Minimize suspend/resume time (Windows Store apps using C#/VB/C++ and XAML)
The Windows 8 process lifetime system can suspend or terminate an app for a variety of reasons. This process is designed to quickly return an app to the state it was in before it was suspended or terminated. When done well, the user won’t be aware that the app ever stopped running. Here are a few tricks that your Windows Store app using C++, C#, or Visual Basic for Windows 8 can use to help the system streamline transitions in an app’s lifetime.
An app can be suspended when the user moves it to the background or when the system enters a low power state. When the app is being suspended, it raises the suspending event and has up to 5 seconds to save its data. If the app's suspending event handler doesn't complete within 5 seconds, the system assumes the app has stopped responding and terminates it. A terminated app has to go through the long startup process again instead of being immediately loaded into memory when a user switches to it.
Many apps serialize all their data on suspension. If you only need to store a small amount of app settings data, however, you should use the LocalSettings store instead of serializing the data. Use serialization for larger amounts of data and for non-settings data.
When you do serialize your data, you should avoid reserializing if it hasn't changed. It takes extra time to serialize and save the data, plus extra time to read and deserialize it when the app is activated again. Instead, we recommend that the app determine if its state has actually changed, and if so, serialize and deserialize only the data that changed. A good way to ensure that this happens is to periodically serialize data in the background after it changes. When you use this technique, everything that needs to be serialized at suspension has already been saved so there is no work to do and an app suspends quickly.
The available choices of serialization technology for .NET apps are the System.Xml.Serialization.XmlSerializer, System.Runtime.Serialization.DataContractSerializer, and System.Runtime.Serialization.Json.DataContractJsonSerializer classes.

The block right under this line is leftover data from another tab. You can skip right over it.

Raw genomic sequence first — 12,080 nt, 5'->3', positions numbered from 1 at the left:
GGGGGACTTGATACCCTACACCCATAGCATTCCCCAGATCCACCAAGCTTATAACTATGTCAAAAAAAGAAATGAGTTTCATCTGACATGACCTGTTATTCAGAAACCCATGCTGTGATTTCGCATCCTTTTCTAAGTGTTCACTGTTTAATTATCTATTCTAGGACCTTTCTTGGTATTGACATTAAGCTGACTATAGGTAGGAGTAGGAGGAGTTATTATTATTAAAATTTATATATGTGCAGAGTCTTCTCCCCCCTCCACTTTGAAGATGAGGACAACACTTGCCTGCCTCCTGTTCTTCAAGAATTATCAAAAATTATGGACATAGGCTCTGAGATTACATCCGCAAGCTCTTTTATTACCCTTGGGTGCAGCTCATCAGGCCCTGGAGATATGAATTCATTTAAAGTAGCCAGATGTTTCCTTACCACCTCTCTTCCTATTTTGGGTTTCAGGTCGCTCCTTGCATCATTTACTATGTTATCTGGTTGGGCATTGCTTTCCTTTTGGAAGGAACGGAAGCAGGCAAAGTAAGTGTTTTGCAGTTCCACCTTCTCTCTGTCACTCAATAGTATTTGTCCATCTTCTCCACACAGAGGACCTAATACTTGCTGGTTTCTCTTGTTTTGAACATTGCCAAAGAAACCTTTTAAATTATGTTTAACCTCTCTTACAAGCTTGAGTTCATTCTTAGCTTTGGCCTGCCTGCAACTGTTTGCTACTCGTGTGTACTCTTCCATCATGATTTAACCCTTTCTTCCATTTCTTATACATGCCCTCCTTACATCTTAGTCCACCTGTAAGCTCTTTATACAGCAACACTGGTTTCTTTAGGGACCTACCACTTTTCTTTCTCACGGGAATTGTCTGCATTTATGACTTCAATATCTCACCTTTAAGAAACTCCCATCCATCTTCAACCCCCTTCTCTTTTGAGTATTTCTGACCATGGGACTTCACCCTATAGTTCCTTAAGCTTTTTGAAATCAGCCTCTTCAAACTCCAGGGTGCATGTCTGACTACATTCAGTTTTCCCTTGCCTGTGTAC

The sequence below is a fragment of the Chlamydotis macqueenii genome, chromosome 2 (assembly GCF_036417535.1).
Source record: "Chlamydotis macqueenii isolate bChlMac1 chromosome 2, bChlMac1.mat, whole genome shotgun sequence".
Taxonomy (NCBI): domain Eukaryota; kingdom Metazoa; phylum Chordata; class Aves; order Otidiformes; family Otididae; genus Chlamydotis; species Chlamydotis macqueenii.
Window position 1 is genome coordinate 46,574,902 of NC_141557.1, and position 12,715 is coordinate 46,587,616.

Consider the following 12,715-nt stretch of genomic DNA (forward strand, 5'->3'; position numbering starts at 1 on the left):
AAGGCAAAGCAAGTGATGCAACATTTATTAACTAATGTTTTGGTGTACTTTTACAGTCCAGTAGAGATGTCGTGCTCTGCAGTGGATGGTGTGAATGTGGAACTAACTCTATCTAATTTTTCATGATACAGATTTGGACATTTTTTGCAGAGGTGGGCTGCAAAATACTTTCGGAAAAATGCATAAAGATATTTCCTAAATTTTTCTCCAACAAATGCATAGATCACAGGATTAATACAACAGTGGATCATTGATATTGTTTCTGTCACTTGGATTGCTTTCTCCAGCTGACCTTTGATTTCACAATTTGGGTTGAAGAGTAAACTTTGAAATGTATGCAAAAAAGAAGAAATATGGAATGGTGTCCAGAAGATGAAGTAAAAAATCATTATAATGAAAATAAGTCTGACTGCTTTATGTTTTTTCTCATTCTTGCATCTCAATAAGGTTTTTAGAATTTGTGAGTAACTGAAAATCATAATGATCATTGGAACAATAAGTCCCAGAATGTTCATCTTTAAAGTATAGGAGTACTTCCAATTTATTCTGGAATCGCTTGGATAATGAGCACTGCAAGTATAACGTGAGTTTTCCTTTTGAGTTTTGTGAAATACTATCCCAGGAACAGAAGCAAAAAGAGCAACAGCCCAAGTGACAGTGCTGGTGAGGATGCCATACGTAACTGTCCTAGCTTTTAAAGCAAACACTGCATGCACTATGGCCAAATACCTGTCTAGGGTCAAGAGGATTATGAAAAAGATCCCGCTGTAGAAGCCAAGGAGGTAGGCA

From a performance perspective, we recommend using the XmlSerializer class. The XmlSerializer has the lowest serialization and deserialization times, and maintains a low memory footprint. The XmlSerializer has few dependencies on the .NET framework; this means that compared with the other serialization technologies, fewer modules need to be loaded into your app to use the XmlSerializer.
Some app and item templates in Visual Studio generate a
Common.SuspensionManager class that uses DataContractSerializer to save and restore session and navigation state. If you use these templates, you can use the
SuspensionManager class to store small amounts of your own temporary session data.
DataContractSerializer makes it easier to serialize custom classes, although it has a larger performance impact than XmlSerializer. If you need better performance, consider switching. In general, you should not load more than one serializer, and you should prefer XmlSerializer unless you need the features of another serializer.
The system tries to keep as many suspended apps in memory as possible so that users can quickly and reliably switch between them. When an app is suspended and stays in the system's memory, it can quickly be brought to the foreground for the user to interact with, without having to display a splash screen or perform a lengthy load operation. If there aren't enough resources to keep an app in memory, the app is terminated. This makes memory management important for two reasons:
- Freeing as much memory as possible at suspension minimizes the chances that your app is terminated because of lack of resources while it’s suspended.
- Reducing the overall amount of memory your app uses reduces the chances that other apps are terminated while they are suspended.
Certain objects, such as files and devices, occupy a large amount of memory. We recommend that during suspension, an app release handles to these objects and recreate them when needed. This is also a good time to purge any caches that won’t be valid when the app is resumed. An additional step the XAML framework runs on your behalf for C# and Visual Basic apps is garbage collection if it is necessary. This ensures any objects no longer referenced in app code are released.
A suspended app can be resumed when the user moves it to the foreground or when the system comes out of a low power state. When an app is resumed from the suspended state, it continues from where it was when it was suspended. No app data is lost because it was stored in memory, even if the app was suspended for a long period of time.
Most apps don't need to handle the Resuming event. When your app is resumed, variables and objects have the exact same state they had when the app was suspended. Handle the Resuming event only if you need to update data or objects that might have changed between the time your app was suspended and when it was resumed such as: content (for example, update feed data), network connections that may have gone stale, or if you need to reacquire access to a device (for example, a webcam).